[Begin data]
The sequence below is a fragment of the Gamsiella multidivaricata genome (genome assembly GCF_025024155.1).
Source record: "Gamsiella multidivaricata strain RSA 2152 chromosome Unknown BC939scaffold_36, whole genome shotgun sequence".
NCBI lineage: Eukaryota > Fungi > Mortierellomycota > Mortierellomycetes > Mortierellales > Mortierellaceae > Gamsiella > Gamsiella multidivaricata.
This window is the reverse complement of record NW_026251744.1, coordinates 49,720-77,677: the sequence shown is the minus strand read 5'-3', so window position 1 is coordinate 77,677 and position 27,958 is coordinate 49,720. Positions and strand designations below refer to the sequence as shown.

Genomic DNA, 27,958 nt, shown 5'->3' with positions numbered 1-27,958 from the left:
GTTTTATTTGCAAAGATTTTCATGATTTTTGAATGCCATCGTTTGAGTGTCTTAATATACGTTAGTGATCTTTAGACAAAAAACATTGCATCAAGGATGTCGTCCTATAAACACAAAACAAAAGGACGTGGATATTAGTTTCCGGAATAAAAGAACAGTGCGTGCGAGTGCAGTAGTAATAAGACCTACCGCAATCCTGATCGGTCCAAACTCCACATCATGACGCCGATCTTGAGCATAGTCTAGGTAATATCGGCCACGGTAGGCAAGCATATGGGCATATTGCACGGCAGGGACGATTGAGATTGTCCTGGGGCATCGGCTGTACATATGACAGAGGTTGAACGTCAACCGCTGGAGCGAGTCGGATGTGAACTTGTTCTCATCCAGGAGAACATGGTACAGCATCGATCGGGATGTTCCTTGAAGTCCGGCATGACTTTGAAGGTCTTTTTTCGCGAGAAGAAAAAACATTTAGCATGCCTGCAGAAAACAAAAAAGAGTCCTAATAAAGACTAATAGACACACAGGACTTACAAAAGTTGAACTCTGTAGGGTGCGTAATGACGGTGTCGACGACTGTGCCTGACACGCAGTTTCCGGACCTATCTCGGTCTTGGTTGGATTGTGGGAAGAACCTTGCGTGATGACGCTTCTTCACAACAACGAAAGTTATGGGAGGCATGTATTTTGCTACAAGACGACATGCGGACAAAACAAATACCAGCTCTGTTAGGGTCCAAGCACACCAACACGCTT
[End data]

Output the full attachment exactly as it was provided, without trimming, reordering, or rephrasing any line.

The sequence below is a fragment of the Gamsiella multidivaricata genome (genome assembly GCF_025024155.1).
Source record: "Gamsiella multidivaricata strain RSA 2152 chromosome Unknown BC939scaffold_36, whole genome shotgun sequence".
NCBI lineage: Eukaryota > Fungi > Mortierellomycota > Mortierellomycetes > Mortierellales > Mortierellaceae > Gamsiella > Gamsiella multidivaricata.
This window is the reverse complement of record NW_026251744.1, coordinates 49,720-77,677: the sequence shown is the minus strand read 5'-3', so window position 1 is coordinate 77,677 and position 27,958 is coordinate 49,720. Positions and strand designations below refer to the sequence as shown.

Genomic DNA, 27,958 nt, shown 5'->3' with positions numbered 1-27,958 from the left:
GTTTTATTTGCAAAGATTTTCATGATTTTTGAATGCCATCGTTTGAGTGTCTTAATATACGTTAGTGATCTTTAGACAAAAAACATTGCATCAAGGATGTCGTCCTATAAACACAAAACAAAAGGACGTGGATATTAGTTTCCGGAATAAAAGAACAGTGCGTGCGAGTGCAGTAGTAATAAGACCTACCGCAATCCTGATCGGTCCAAACTCCACATCATGACGCCGATCTTGAGCATAGTCTAGGTAATATCGGCCACGGTAGGCAAGCATATGGGCATATTGCACGGCAGGGACGATTGAGATTGTCCTGGGGCATCGGCTGTACATATGACAGAGGTTGAACGTCAACCGCTGGAGCGAGTCGGATGTGAACTTGTTCTCATCCAGGAGAACATGGTACAGCATCGATCGGGATGTTCCTTGAAGTCCGGCATGACTTTGAAGGTCTTTTTTCGCGAGAAGAAAAAACATTTAGCATGCCTGCAGAAAACAAAAAAGAGTCCTAATAAAGACTAATAGACACACAGGACTTACAAAAGTTGAACTCTGTAGGGTGCGTAATGACGGTGTCGACGACTGTGCCTGACACGCAGTTTCCGGACCTATCTCGGTCTTGGTTGGATTGTGGGAAGAACCTTGCGTGATGACGCTTCTTCACAACAACGAAAGTTATGGGAGGCATGTATTTTGCTACAAGACGACATGCGGACAAAACAAATACCAGCTCTGTTAGGGTCCAAGCACACCAACACGCTT